The Pitkin County Solid Waste Center and its Motherlode Mercantile shop were involved in a collaborative project where 126 bikes, bike parts, and wheels were donated to the nonprofit, NavajoYES. NavajoYES’ Dine’ Bike Project provides bikes to local families, schools, and communities on the Navajo Nation as a means of surrounding communities with an “infrastructure of wellness,” according to the press release. The collection of bikes and bike parts has been ongoing since 2021 when Aspen local Emily Marshall jump-started the effort, one which also includes the involvement of the Carbondale Bike Project.

“It takes a community to facilitate every aspect of the process from collection, maintenance and upkeep, to drop-off. This partnership is a powerful example of the potential of community organizations working together to create impactful initiatives.” she said.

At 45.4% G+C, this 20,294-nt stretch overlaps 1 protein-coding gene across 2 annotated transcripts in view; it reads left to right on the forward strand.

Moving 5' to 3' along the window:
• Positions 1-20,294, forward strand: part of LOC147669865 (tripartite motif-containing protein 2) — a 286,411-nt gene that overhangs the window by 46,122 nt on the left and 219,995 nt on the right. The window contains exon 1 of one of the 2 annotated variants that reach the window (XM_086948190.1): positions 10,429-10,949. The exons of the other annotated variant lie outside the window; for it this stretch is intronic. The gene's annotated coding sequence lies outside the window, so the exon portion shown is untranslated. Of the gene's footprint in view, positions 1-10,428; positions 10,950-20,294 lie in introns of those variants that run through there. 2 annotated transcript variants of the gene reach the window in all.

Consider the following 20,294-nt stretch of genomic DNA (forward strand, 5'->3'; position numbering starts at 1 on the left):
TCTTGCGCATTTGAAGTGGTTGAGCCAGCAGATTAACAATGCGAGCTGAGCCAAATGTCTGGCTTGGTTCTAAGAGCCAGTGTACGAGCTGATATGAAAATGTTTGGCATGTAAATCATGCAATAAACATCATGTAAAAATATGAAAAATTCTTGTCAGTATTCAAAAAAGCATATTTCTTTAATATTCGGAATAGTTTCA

The Pitkin County Solid Waste Center donated bikes dropped off at the Motherlode Mercantile, a shop which was developed by the county to reuse items to reduce greenhouse-gas emissions, save energy, and reduce waste that would otherwise take space in the landfill. “We are thrilled to collaborate with the Dine’ Bike Project and the Carbondale Bike Project to support the missions of these organizations and find new homes for bikes that might have otherwise ended up in landfills or scrap metal piles,” said Natalie Trecker, Motherlode Mercantile supervisor.

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Author: The Aspen Times
Image: Pitkin County